One of the paradoxes of faith is that years of living the Christian life and studying the Bible does not give us immunity from the troubling questions of faith. . . . Knowing that is OK to raise and struggle with the mysteries about God can be extremely liberating.Krish Kandiah, Paradoxology, 3.
3 Benefits Trials Can Reveal (if we’re open)
Our response to trials reveals what we really believe about God: true or false.
In my book, I wrote:
My time in therapy revealed several lies I believed about God. One key lie: if God loved me, then my life would be easier. I also unconsciously believed this lie: God would punish me if I felt or expressed anger, even if hurt and fear were underneath the anger. My felt belief didn’t include God being open to all of my feelings (such as, anger, hurt, and frustration).
Trials can reveal the reality of God’s promise to never abandon us and his faithful presence.
It’s a mystery how God’s Presence meets us in our deepest pain.
Yes, sometimes He may appear absent and uncaring. But as I’ve clung to God (by His Grace), I have found a sweetness of relationship that can’t be explained.
Sara Frankl, who suffered from chronic pain and a terminal disease, wrote on how God answered her prayer to choose joy despite suffering.
As Allison Brown reminds us, God’s enduring promises are our provision on our journey.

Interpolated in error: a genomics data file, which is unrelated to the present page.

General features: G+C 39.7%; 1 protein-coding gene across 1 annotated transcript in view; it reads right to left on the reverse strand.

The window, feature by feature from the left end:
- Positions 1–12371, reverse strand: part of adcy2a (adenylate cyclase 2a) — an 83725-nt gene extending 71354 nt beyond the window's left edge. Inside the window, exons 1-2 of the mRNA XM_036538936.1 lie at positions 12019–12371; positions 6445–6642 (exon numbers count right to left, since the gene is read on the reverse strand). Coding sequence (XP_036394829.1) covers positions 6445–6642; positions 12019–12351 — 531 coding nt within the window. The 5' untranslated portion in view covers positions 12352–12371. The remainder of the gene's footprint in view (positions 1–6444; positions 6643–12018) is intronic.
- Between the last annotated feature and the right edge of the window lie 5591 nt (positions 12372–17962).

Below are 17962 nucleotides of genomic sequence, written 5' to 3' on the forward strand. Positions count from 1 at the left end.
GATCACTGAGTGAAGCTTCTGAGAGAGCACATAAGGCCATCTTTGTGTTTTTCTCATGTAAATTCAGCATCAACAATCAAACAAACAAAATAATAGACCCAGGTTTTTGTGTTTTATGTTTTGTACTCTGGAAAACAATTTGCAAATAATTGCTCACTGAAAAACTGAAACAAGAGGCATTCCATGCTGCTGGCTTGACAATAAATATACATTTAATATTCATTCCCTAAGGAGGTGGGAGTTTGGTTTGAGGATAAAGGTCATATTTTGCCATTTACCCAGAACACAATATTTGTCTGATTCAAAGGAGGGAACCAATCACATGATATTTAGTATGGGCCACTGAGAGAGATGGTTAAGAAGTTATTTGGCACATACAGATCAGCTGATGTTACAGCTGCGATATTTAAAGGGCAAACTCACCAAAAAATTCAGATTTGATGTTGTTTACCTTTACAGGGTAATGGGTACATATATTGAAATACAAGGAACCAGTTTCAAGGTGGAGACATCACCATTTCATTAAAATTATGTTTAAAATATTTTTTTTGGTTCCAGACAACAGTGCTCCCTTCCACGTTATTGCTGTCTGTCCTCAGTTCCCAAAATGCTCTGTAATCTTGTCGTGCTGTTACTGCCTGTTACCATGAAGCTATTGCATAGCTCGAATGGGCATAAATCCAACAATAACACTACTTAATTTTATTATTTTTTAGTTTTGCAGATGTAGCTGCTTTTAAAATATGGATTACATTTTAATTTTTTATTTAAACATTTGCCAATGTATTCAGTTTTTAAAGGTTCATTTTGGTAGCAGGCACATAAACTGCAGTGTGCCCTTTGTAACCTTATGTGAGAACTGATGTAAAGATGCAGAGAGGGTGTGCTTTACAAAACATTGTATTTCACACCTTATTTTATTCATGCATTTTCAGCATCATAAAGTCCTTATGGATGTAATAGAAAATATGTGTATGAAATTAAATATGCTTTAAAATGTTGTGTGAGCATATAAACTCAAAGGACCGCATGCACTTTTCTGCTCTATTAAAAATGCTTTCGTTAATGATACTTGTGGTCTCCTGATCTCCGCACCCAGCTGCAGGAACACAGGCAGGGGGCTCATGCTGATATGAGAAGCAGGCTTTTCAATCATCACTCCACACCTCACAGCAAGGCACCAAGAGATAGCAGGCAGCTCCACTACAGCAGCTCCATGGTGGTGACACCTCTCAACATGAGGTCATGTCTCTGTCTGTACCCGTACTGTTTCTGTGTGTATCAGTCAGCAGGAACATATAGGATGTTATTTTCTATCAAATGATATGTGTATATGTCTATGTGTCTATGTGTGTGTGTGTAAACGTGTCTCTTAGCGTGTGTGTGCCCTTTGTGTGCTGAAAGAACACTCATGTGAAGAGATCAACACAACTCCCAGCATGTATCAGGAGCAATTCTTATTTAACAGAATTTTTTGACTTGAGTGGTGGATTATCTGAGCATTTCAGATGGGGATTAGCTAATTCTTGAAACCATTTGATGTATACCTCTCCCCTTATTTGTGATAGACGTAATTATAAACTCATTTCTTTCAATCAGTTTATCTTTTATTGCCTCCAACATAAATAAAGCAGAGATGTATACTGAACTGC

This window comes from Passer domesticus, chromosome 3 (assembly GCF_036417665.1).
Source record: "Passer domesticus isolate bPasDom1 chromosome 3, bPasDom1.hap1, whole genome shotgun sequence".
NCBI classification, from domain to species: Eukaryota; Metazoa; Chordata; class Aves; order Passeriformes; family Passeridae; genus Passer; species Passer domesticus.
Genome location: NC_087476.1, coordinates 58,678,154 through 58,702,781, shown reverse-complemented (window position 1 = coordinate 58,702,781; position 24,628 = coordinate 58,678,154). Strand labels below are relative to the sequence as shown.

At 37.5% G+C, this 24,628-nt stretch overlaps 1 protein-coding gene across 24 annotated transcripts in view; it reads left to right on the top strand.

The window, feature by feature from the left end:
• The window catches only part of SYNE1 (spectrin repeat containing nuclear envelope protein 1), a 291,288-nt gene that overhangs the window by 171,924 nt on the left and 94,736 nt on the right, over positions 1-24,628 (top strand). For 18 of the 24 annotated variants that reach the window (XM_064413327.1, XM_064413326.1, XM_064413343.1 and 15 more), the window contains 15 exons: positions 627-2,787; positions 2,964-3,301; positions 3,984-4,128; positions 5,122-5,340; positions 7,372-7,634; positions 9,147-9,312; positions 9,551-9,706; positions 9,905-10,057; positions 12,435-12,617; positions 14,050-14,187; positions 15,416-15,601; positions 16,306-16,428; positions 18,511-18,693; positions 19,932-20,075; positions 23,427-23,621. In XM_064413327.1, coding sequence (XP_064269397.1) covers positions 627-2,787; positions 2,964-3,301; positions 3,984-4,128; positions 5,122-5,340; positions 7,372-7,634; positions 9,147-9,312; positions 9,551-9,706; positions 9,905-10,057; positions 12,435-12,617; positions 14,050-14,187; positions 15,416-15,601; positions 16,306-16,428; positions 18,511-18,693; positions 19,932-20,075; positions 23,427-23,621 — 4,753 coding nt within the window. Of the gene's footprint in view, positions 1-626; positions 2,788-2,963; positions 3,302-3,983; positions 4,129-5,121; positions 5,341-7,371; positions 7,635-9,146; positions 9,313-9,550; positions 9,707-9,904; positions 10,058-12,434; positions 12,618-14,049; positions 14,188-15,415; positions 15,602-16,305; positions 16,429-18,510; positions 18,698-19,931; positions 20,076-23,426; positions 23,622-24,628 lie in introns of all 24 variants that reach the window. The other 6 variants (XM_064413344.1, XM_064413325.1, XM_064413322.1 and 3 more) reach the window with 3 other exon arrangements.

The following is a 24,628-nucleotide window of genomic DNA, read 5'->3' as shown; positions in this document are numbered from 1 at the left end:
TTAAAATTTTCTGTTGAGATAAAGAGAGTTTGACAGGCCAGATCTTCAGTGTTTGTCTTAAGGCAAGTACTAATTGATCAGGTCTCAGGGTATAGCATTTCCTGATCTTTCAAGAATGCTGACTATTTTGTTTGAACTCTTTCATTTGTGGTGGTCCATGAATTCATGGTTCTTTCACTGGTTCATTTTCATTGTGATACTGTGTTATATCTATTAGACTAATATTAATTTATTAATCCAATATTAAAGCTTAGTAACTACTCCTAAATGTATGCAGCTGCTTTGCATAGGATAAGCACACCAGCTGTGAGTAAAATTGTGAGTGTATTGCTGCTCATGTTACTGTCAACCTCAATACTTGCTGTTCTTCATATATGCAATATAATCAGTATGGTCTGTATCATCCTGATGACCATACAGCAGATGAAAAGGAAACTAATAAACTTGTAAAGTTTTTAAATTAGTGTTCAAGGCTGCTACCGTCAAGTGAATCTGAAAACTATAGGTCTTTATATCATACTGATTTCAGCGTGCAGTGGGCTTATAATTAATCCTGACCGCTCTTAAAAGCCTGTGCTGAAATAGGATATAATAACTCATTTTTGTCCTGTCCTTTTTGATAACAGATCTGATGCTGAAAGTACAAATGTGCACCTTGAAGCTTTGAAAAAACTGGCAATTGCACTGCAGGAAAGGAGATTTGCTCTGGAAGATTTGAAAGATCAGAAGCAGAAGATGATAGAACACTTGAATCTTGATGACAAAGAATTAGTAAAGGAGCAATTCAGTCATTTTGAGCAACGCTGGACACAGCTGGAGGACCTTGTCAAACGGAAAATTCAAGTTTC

Trials reveal we can comfort another as God has comforted us.
Fred Outa channeled his sufferings as an orphan toward efforts to help other disadvantaged orphans.
Excerpt from Journal Questions of Day 5:
“How can we worship God in lament as modeled by many of the psalms (for example, Psalm 22, 42, 69, and 73?If you wrote a psalm to God, what would you write?”
Sometimes trust is turning our gaze and our broken hearts toward God without words.”(Click to Tweet.)
Shortened prayer excerpt from Day 5:
“We praise you for being a God of all comfort and for your Holy Spirit’s constant presence within us. Please give us the grace to believe and receive the comfort you long to give us.”
- Here’s the song “Even If” by Mercy Me, an anthem of trust in the hard.
- Or the song, “You’re Going to be Okay,” sung by Jenn Johnson.
Jesus suffers with us and he knows like no one else what we feel. When he most needed his friends, they abandoned him. Day 5 of 7 Days of Soul Care
Feel free to invite friends to join.
Remember soul care is not selfish. It’s wise because it connects us with our extraordinary God who is our life (see John 15:1-5) so we can be fruitful in our relationships and work.
If you want the scheduled questions for all 7 weeks, here is a downloadable PDF.
Why are we taking one week for each of the seven days in the book? Learn why and read part of the Introduction here.
Thanks for being here. I appreciate your presence here.
Next week, we discuss “Day 6: Take Steps Toward God” with new questions and activities.
(*) I’m reading Krish Kandiah’s book Paradoxology: Why Christianity Was Never Meant to Be Simple. I just finished the first chapter on “The Abraham Paradox.” So far so good. I recommend the book.
I had the honor of hearing Krish Kandiah speak. Kandiah also addresses the Christ Paradox in another chapter of his book.
This post contains Amazon Affiliate links. It costs you nothing, but if you buy a book, I get paid a tiny % and it encourages me in my writing. A win-win.
Photo of tulips taken at Filoli Gardens and Estate.
Linking with encouraging Holley Gerth